Lysophosphatidic Acid Induces Erythropoiesis through Activating Lysophosphatidic Acid Receptor 3§

Authors

  • Chi-Ling Chiang,

    1. Institute of Zoology, National Taiwan University, Taipei, Taiwan, Republic of China
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  • Swey-Shen Alex Chen,

    1. Institute of Zoology, National Taiwan University, Taipei, Taiwan, Republic of China
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  • Shyh Jye Lee,

    1. Institute of Zoology, National Taiwan University, Taipei, Taiwan, Republic of China
    2. Department of Life Science, National Taiwan University, Taipei, Taiwan, Republic of China
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  • Ku-Chi Tsao,

    1. Institute of Zoology, National Taiwan University, Taipei, Taiwan, Republic of China
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  • Pei-Lun Chu,

    1. Department of Chemical Engineering and Materials Science, Yuan-Ze University, Chung-Li, Taiwan, Republic of China
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  • Cheng-Hao Wen,

    1. Bioresource Collection and Research Center, Food Industry Research and Development Institute, Hsinchu, Taiwan, Republic of China
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  • Shiaw-Min Hwang,

    1. Bioresource Collection and Research Center, Food Industry Research and Development Institute, Hsinchu, Taiwan, Republic of China
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  • Chao-Ling Yao,

    Corresponding author
    1. Department of Chemical Engineering and Materials Science, Yuan-Ze University, Chung-Li, Taiwan, Republic of China
    • Department of Chemical Engineering and Materials Science, Yuan Ze University, 135, Yuan-Tung road, Chung-Li city 32003, Taiwan, Republic of China
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    • Telephone: 886-3-4638800; Fax: 886-3-4559373

  • Hsinyu Lee

    Corresponding author
    1. Institute of Zoology, National Taiwan University, Taipei, Taiwan, Republic of China
    2. Department of Life Science, National Taiwan University, Taipei, Taiwan, Republic of China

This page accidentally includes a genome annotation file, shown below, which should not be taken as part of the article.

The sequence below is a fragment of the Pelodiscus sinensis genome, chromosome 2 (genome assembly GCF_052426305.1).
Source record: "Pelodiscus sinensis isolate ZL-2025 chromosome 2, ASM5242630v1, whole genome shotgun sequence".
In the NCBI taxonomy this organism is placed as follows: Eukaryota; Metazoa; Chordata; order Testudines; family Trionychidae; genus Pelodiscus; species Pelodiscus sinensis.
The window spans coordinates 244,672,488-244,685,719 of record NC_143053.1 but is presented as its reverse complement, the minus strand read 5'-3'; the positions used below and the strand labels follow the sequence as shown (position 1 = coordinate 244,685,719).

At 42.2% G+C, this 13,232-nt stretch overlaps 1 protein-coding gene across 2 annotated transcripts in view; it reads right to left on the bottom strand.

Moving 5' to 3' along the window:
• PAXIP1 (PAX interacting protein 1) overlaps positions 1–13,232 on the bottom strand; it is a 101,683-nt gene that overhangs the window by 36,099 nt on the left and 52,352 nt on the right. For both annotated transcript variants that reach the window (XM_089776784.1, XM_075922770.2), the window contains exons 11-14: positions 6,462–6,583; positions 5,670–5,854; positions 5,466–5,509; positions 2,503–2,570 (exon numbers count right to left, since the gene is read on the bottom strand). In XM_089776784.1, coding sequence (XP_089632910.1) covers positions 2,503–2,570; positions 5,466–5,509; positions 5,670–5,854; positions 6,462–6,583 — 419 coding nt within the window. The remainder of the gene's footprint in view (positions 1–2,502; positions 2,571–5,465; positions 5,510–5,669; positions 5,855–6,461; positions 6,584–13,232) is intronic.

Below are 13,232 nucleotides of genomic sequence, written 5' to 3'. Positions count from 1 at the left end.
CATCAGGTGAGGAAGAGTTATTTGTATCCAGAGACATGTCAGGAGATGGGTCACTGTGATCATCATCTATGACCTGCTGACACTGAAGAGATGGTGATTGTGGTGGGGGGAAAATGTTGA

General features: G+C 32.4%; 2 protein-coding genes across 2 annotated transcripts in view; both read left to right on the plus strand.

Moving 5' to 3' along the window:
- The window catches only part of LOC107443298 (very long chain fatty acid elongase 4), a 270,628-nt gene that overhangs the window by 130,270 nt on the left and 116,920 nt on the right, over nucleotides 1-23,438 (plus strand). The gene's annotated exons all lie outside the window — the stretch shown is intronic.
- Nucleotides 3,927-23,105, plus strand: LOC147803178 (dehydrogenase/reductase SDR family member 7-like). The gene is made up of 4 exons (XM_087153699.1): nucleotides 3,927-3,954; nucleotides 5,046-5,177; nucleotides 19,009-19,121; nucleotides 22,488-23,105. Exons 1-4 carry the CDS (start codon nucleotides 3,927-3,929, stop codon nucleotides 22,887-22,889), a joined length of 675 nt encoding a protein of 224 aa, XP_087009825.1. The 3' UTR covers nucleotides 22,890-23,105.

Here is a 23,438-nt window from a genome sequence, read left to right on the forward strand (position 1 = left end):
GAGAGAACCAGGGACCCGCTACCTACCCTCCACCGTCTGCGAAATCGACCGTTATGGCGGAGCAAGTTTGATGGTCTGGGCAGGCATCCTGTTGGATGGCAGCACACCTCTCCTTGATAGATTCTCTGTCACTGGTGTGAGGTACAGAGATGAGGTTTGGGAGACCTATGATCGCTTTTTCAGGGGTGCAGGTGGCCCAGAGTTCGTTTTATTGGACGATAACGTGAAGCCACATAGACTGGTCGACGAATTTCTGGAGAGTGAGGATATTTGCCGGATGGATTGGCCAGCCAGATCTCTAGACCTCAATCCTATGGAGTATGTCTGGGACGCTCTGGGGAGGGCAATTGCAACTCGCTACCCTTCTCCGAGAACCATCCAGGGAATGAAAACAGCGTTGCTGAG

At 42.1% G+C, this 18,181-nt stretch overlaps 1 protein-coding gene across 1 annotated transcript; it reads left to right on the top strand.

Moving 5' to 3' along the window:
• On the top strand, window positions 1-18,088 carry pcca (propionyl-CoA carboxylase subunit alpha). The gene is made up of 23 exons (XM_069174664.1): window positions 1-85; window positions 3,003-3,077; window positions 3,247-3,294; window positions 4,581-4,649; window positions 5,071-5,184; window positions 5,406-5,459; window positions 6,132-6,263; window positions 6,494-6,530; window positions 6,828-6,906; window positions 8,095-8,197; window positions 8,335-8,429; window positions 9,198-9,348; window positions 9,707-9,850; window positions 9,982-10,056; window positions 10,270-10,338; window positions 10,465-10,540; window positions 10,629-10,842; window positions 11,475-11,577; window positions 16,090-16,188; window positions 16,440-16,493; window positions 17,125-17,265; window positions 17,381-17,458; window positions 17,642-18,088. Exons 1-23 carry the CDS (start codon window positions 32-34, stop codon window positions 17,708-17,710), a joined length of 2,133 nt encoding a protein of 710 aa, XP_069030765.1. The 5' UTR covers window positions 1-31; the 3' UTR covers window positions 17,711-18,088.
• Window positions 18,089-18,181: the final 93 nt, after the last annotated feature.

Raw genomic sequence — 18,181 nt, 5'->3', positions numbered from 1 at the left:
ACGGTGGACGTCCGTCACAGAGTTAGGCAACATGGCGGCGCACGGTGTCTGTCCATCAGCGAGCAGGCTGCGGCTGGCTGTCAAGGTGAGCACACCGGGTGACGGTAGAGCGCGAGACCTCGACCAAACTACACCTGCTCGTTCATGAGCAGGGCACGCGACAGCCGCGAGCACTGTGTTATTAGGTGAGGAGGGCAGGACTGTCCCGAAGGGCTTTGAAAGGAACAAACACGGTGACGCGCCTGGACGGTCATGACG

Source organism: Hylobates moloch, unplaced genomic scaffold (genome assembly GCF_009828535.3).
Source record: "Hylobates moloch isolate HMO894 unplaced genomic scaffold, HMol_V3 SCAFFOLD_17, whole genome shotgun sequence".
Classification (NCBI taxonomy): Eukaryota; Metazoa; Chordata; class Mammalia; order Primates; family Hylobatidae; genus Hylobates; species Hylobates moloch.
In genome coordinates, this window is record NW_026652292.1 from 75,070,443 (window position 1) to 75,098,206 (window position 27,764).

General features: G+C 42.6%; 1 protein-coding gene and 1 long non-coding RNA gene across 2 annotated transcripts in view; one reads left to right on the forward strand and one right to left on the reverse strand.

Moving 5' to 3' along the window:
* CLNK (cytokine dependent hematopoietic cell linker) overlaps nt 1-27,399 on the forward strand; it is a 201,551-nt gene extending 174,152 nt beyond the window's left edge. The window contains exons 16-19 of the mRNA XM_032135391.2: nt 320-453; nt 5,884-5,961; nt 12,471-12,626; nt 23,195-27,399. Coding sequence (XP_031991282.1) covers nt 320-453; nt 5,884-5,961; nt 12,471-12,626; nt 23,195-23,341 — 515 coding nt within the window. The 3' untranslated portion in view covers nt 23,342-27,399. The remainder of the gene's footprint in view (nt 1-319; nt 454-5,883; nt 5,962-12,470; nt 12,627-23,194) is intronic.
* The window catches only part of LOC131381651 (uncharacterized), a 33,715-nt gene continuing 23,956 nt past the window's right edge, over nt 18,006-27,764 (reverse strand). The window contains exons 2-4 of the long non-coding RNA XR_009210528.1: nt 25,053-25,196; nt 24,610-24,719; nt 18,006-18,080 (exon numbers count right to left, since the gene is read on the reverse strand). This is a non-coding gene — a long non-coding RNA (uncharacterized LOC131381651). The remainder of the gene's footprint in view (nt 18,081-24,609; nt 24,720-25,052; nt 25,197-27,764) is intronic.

3. Center for Biotechnology, National Taiwan University, Taipei, Taiwan, Republic of China
    4. Angiogenesis Research Center, National Taiwan University, Taipei, Taiwan, Republic of China
    5. Research Center for Developmental Biology and Regenerative Medicine, National Taiwan University, Taipei, Taiwan, Republic of China
    • Department of Life Science and Institute of Zoology, National Taiwan University, 1 Roosevelt Road, Sec. 4, Taipei 106, Taiwan, Republic of China
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    • Telephone: 8862-3366-2499; Fax: 8862-2363-6837


  • Author contributions: C.-L.C.: designed the research, performed experiments, and wrote the manuscript; S.-S.A.C.: performed experiments; S.J.L.: designed and performed experiments; K.-C.T.: performed zebrafish experiments; P.-L.C. prepared human hematopoietic stem cells; C.-H.W., performed experiments; S.-M.H., provided stem cells; C.-L Y.: designed the research, prepared human hematopoietic stem cells, performed experiments, and wrote the manuscript; H.L. designed the research, and wrote the manuscript. C.-L Y. and H.L. contributed equally to this article.

  • Disclosure of potential conflicts of interest is found at the end of this article.

  • §

    First published online in STEM CELLSEXPRESS September 13, 2011.

Abstract

Lysophosphatidic acid (LPA), an extracellular lipid mediator, exerts multiple bioactivities through activating G protein-coupled receptors. LPA receptor 3 (LPA3) is a member of the endothelial differentiation gene family, which regulates differentiation and development of the circulation system. However, the relationship among the LPA receptors (LPARs) and erythropoiesis is still not clear. In this study, we found that erythroblasts expressed both LPA1 and LPA3, and erythropoietic defects were observed in zLPA3 antisense morpholino oligonucleotide-injected zebrafish embryos. In human model, our results showed that LPA enhanced the erythropoiesis in the cord blood-derived human hematopoietic stem cells (hHSCs) with erythropoietin (EPO) addition in the plasma-free culture. When hHSCs were treated with Ki16425, an antagonist of LPA1 and LPA3, erythropoietic process of hHSCs was also blocked, as detected by mRNA and protein expressions of CD71 and GlyA. In the knockdown study, we further demonstrated that specific knockdown of LPA3, not LPA1, blocked the erythropoiesis. The translocation of β-catenin into the nucleus, a downstream response of LPAR activation, was blocked by Ki16425 treatment. In addition, upregulation of erythropoiesis by LPA was also blocked by quercetin, an inhibitor of the β-catenin/T-cell factor pathway. Furthermore, the enhancement of LPA on erythropoiesis was diminished by blocking c-Jun-activated kinase/signal transducer and activator of transcription and phosphatidylinositol 3-kinase/AKT activation, the downstream signaling pathways of EPO receptor, suggested that LPA might play a synergistic role with EPO to regulate erythropoietic process. In conclusion, we first reported that LPA participates in EPO-dependent erythropoiesis through activating LPA3. STEM CELLS 2011;29:1763–1773

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